– Shahar
    Jan 22, 2015 at 2:13
  • 33
    @Shahar console.log("object: %O", obj) (Chrome) or console.log("object: %o", obj) (Firefox|Safari) will give you access to the object details, see my answer below. Nov 18, 2015 at 20:19
  • 1
    @DaveAnderson good shot for the object formatting in the console.
    – lekant
    Oct 11, 2016 at 3:20
  • 5
    In addition to @DaveAnderson 's method, using a comma to separate strings from objects can also work: console.log("My object: ", obj)
    – Shahar
    Mar 20, 2018 at 7:57
  • 1
    @EzekielVictor Yes, that's the point ^^ That way you know what variable is output in the log. With one it's not that useful, but when having multiple you can just do console.log({i, array, element}) and get a complete picture without having to add text to it that describes what it is. Of course only works with well named variables. Jul 2, 2023 at 18:56

If you want a pretty, multiline JSON with indentation then you can use JSON.stringify with its 3rd argument:

JSON.stringify(value[, replacer[, space]])

For example:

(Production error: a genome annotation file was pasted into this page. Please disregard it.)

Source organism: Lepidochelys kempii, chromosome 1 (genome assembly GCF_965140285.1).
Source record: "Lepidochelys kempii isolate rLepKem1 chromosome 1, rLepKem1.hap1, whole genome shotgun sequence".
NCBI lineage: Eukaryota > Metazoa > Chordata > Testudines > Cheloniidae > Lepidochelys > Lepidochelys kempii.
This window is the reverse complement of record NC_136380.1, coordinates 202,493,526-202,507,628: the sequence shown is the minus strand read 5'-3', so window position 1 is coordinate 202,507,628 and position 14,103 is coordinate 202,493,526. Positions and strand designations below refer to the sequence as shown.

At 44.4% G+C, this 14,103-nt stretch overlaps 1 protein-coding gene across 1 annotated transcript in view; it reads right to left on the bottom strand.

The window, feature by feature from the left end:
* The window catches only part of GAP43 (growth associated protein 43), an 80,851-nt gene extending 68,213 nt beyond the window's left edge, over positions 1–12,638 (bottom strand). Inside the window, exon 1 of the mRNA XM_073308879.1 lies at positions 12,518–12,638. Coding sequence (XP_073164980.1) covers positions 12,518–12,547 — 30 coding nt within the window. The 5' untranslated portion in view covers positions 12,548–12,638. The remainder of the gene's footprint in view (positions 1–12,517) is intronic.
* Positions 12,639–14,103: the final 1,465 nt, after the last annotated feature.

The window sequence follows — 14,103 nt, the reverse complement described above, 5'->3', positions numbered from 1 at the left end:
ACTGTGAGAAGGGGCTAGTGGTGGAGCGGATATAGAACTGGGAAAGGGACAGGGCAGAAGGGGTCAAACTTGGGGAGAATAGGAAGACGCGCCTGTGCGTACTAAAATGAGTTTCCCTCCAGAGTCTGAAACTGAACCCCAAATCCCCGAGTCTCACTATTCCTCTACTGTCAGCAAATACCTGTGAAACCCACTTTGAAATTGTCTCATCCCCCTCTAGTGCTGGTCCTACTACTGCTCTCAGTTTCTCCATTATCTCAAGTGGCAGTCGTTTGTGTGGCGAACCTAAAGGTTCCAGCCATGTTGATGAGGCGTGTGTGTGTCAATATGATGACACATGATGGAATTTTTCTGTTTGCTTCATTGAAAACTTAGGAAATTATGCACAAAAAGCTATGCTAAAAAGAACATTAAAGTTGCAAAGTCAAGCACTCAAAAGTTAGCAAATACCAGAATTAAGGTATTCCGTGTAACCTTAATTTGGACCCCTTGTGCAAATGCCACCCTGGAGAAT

var obj = {a:1,b:2,c:{d:3, e:4}};

JSON.stringify(obj, null, "    ");


JSON.stringify(obj, null, 4);

will give you following result:

    "a": 1,
    "b": 2,
    "c": {
        "d": 3,
        "e": 4

In a browser console.log(obj) does even better job, but in a shell console (node.js) it doesn't.


try console.dir() instead of console.log()


MDN says console.dir() is supported by:

  • FF8+
  • IE9+
  • Opera
  • Chrome
  • Safari
  • 1
    Only available in IE9+ Oct 17, 2013 at 2:10
  • 3
    console.dir() is also available in FF8+, Opera, Chrome and Safari: developer.mozilla.org/en-US/docs/Web/API/console.dir
    – oHo
    Nov 14, 2013 at 13:53
  • Great! This is the best solution for me. Thanks.
    – Henry Le
    Jul 8, 2015 at 8:00
  • 1
    what about node js ?
    – Xsmael
    Mar 3, 2016 at 16:45
  • good , but does not support string concatenation like log("string " + variable)
    – Nassim
    Mar 28, 2019 at 12:02

to Print JSON parsed object just type

console.log( JSON.stringify(data, null, " ") );

and you will get output very clear


Use string formats;

console.log("%s %O", "My Object", obj);